Upon closer inspection of the picture, installed high above eye level, as if we close upon an altar in a Byzantine church, the niches of which are laden with many holy images, we realize that the photograph is no longer the singular picture of the young girl presented in its initial iconicity, but in fact, a multitude. We see a lady who seems to be the mother evidenced upon the closeness of the mother to her daughter, and another child, a brother. We also notice a hand reaching over and touching the family. The hand forges a unity and closes the divine circle. There is no avoiding the reading of this image as a religious one, not only because of the niche in which it is placed, but also the structuring of it as a holy unit of sorts, however by chance it may be. The image of the absent father, and its thereness. The multiple framings that the artist uses; herself in the window, herself and the family in the wagon, with the father framed out are indicative of the way the social subject is intercalated with the individual.

she cares for
she embraces

Simultaneously, the image fulfills all the predicaments of one of the timeless vectors of popular photography: the family picture. The question remains as to where is this girl looking at? Is it a close relative, a friend of the father who comes to see his family away to another town? What is the reason of her attentiveness to the camera and not to the father as the rest of the family? It is after all s/he who took and made this picture and arrested the frivolous glance of the child. Hence, the photographer is no more or less absent than the father.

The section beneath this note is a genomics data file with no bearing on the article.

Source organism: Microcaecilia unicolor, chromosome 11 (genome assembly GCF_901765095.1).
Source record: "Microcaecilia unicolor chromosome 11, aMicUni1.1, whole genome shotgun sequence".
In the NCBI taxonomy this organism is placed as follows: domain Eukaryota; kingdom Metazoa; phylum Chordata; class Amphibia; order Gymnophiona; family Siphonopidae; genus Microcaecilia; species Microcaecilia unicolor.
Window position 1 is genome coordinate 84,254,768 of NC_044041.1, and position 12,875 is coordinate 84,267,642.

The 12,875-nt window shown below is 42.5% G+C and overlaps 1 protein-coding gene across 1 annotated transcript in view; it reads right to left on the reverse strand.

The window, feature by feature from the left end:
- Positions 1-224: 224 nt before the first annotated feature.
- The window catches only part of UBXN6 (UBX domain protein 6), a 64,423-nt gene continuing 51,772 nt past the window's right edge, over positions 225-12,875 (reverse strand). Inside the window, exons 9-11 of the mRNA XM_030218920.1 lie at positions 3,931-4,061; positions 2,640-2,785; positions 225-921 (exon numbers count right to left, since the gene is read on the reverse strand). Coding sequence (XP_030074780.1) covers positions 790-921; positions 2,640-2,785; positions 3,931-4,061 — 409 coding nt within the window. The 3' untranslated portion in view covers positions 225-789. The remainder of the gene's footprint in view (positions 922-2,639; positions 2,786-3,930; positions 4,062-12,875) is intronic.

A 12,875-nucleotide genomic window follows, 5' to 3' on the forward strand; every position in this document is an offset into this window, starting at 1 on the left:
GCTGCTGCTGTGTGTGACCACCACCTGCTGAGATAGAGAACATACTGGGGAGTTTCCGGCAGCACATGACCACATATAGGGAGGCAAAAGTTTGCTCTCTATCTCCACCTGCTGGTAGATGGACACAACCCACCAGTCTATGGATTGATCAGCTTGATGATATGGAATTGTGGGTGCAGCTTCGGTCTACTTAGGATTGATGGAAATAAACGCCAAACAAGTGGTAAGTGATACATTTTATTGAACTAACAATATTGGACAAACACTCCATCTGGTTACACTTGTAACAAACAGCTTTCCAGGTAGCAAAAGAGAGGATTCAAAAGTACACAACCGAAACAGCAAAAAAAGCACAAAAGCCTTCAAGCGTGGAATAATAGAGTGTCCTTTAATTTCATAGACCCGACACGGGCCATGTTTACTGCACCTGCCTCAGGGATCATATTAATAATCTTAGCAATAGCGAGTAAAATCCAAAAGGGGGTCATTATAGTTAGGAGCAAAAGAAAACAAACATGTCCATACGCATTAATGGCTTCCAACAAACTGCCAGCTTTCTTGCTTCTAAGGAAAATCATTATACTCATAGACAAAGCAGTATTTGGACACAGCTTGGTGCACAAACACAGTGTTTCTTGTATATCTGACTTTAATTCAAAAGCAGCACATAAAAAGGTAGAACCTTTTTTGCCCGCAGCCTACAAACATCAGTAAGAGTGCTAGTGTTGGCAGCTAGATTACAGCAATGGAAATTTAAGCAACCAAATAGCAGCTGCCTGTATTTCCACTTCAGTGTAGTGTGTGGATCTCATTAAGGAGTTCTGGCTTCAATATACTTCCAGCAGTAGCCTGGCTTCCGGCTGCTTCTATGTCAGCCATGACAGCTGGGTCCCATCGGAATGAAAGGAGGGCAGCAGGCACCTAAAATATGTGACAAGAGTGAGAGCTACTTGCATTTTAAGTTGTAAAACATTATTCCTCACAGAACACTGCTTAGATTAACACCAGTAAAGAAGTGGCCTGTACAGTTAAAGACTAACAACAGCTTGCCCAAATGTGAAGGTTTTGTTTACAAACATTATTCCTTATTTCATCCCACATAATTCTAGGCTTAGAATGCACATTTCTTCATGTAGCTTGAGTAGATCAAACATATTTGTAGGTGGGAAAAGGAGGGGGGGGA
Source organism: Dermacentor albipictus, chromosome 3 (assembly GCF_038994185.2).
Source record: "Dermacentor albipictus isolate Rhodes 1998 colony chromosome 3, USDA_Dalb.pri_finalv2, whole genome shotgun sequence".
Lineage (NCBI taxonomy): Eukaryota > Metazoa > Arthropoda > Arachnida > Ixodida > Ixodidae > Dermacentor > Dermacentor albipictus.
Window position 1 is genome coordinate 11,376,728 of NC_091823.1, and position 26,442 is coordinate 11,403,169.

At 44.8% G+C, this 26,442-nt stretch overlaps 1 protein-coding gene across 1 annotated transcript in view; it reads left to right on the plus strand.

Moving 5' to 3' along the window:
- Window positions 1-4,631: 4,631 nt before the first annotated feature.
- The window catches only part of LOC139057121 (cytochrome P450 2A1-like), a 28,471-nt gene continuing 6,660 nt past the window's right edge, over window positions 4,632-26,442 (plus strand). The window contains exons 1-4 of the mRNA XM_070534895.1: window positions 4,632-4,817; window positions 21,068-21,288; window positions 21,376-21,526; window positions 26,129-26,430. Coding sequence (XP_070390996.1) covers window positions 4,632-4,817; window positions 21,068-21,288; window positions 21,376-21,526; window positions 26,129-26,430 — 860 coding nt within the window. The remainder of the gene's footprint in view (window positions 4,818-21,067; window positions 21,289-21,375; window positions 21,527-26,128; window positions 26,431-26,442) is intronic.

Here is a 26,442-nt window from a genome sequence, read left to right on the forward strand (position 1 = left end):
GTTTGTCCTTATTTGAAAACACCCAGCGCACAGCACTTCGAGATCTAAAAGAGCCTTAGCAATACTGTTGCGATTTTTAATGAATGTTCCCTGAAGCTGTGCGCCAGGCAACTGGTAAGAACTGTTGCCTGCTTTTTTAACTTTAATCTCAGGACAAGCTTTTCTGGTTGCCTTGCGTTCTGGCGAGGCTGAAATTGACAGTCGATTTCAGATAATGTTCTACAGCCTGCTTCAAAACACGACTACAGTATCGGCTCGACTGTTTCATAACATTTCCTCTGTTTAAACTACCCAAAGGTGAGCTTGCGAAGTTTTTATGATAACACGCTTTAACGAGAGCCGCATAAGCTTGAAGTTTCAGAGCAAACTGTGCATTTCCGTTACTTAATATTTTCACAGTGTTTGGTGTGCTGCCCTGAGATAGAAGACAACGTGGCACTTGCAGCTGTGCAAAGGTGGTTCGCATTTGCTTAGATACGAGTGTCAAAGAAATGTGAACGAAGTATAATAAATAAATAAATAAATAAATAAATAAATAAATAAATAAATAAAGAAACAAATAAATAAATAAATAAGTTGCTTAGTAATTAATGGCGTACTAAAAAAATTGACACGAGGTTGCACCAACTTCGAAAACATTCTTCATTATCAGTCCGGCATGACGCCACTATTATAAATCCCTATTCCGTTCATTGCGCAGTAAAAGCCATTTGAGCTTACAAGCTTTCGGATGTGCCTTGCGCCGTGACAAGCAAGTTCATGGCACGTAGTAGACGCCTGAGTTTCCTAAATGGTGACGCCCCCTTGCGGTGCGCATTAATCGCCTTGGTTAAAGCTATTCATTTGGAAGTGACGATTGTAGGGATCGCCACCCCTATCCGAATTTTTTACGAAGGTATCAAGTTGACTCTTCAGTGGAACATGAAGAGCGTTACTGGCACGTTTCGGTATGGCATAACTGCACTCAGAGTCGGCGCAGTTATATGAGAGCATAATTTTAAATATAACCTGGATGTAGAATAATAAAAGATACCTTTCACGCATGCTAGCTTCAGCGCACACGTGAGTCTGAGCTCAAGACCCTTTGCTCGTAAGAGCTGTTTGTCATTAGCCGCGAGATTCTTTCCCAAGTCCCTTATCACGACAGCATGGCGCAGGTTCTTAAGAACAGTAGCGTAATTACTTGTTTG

in her head
at her age

This inviolable image of hope –a moment that we like to revisit in photographs as if to recuperate a wholeness from the past– an image that we single out from among a plethora of similars to place on a sidetable in the living room, or inserted in the frame of a mirror for daily visitation, to overcome a loss and reassemble things once again, is the result of also an incurable, kitsch reflex.


It is at this very moment that the gallery, we notice, is not so bare after all. The walls and the floors are stenciled with brief two to three liners by the artist. These are rhyming, seemingly senseless texts. Uttered from a marred memory. They turn out to be the amusing wanderings from poems. The memory is marred in the same way that the pervasive culture of poetry too, has dwindled away in this country. It comes back only in pieces. Depending on where you look at it, one of these quips is located on the side of the entrance (or the exit) of the gallery. It reads “concludes leaves.” The departure of the train and a closure of story of the Republic reveals, also a coming-back-to that has constituted a pictorial frame-of-reference in Karamustafa’s one-person exhibitions. Salman Rushdie wrote once that “we are all bastard children of history.” He too, was referring to the histories of the Twentieth Century that had seen perhaps a more fundamental and certainly sanctioned displacements and mandatary exchanges of more peoples than any other time in history, where for the majorities, the exilic and diasporan condition is the norm. It is around this condition of hybridity and porousness that Karamustafa’s oeuvre has spun from the mid-eighties on. The frame of the instant of the photograph triggers a series of situations that the actual thing: a child, a train, a family, a black and white object cannot in and of themselves motivate. In thus, the alarming prosale condition of the work “just a picture on the wall and nearly invisible fragments of texts), hints at sites where the singular and the collective collapse on to each other with all then lightness.

*Vasıf Kortun, 1988